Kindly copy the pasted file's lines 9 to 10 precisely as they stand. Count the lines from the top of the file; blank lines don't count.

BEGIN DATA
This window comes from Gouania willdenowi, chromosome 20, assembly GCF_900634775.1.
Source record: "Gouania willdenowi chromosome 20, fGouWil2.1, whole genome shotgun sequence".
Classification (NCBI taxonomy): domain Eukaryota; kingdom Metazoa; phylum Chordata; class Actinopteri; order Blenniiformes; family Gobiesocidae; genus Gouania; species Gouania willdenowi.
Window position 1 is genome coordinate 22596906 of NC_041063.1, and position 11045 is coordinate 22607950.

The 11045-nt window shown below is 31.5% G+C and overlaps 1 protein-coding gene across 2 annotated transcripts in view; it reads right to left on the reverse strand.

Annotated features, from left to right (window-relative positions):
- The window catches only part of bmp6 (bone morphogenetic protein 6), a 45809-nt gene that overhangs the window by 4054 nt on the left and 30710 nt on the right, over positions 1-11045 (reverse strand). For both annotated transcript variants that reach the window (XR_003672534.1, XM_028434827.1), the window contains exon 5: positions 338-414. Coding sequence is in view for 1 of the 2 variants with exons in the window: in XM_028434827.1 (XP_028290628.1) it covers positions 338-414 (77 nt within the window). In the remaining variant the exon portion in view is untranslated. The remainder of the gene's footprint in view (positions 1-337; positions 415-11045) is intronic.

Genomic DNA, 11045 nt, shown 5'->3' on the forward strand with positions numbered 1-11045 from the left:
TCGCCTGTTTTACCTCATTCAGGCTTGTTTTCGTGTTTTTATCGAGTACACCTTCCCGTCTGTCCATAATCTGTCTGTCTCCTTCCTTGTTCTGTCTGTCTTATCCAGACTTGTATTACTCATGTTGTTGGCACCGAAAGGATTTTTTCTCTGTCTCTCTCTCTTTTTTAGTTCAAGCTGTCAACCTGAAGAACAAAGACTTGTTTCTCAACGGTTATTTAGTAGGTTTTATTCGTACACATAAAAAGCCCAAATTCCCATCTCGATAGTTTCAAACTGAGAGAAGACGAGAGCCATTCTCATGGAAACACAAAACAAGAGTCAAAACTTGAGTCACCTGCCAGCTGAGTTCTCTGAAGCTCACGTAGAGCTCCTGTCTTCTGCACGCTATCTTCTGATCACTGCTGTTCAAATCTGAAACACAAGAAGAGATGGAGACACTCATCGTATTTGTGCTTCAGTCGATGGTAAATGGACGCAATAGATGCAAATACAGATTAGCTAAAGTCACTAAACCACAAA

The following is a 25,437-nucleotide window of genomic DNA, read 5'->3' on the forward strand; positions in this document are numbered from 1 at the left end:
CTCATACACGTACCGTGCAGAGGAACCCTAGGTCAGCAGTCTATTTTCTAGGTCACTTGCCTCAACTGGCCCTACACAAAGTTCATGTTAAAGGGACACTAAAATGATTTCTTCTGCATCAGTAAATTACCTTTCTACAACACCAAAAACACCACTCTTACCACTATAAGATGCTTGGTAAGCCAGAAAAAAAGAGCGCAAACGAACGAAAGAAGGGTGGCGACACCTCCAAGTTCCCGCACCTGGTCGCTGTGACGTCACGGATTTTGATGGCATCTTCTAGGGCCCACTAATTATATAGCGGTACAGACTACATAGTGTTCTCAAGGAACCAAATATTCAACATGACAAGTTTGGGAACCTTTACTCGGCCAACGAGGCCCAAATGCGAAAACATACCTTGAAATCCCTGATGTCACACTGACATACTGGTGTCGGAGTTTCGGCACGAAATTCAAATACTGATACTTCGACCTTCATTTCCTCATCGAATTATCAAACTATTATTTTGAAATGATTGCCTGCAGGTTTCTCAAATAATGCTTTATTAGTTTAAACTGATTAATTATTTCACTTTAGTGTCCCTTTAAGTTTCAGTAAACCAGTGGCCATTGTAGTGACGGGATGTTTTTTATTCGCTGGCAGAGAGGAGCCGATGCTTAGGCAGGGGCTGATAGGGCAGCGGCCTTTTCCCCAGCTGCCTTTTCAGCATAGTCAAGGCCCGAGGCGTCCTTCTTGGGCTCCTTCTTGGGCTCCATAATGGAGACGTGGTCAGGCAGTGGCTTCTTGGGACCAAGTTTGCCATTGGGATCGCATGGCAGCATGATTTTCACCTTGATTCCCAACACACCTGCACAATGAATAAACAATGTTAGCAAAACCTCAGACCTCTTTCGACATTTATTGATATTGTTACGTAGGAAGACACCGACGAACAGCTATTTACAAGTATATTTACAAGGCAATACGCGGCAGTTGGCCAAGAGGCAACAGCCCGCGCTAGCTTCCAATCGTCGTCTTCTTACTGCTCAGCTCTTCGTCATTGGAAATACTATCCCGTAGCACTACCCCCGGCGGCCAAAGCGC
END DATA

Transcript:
TCGCCTGTTTTACCTCATTCAGGCTTGTTTTCGTGTTTTTATCGAGTACACCTTCCCGTCTGTCCATAATCTGTCTGTCTCCTTCCTTGTTCTGTCTGTCTTATCCAGACTTGTATTACTCATGTTGTTGGCACCGAAAGGATTTTTTCTCTGTCTCTCTCTCTTTTTTAGTTCAAGCTGTCAACCTGAAGAACAAAGACTTGTTTCTCAACGGTTATTTAGTAGGTTTTATTCGTACACATAAAAAGCCCAAATTCCCATCTCGATAGTTTCAAACTGAGAGAAGACGAGAGCCATTCTCATGGAAACACAAAACAAGAGTCAAAACTTGAGTCACCTGCCAGCTGAGTTCTCTGAAGCTCACGTAGAGCTCCTGTCTTCTGCACGCTATCTTCTGATCACTGCTGTTCAAATCTGAAACACAAGAAGAGATGGAGACACTCATCGTATTTGTGCTTCAGTCGATGGTAAATGGACGCAATAGATGCAAATACAGATTAGCTAAAGTCACTAAACCACAAA

The following is a 25,437-nucleotide window of genomic DNA, read 5'->3' on the forward strand; positions in this document are numbered from 1 at the left end: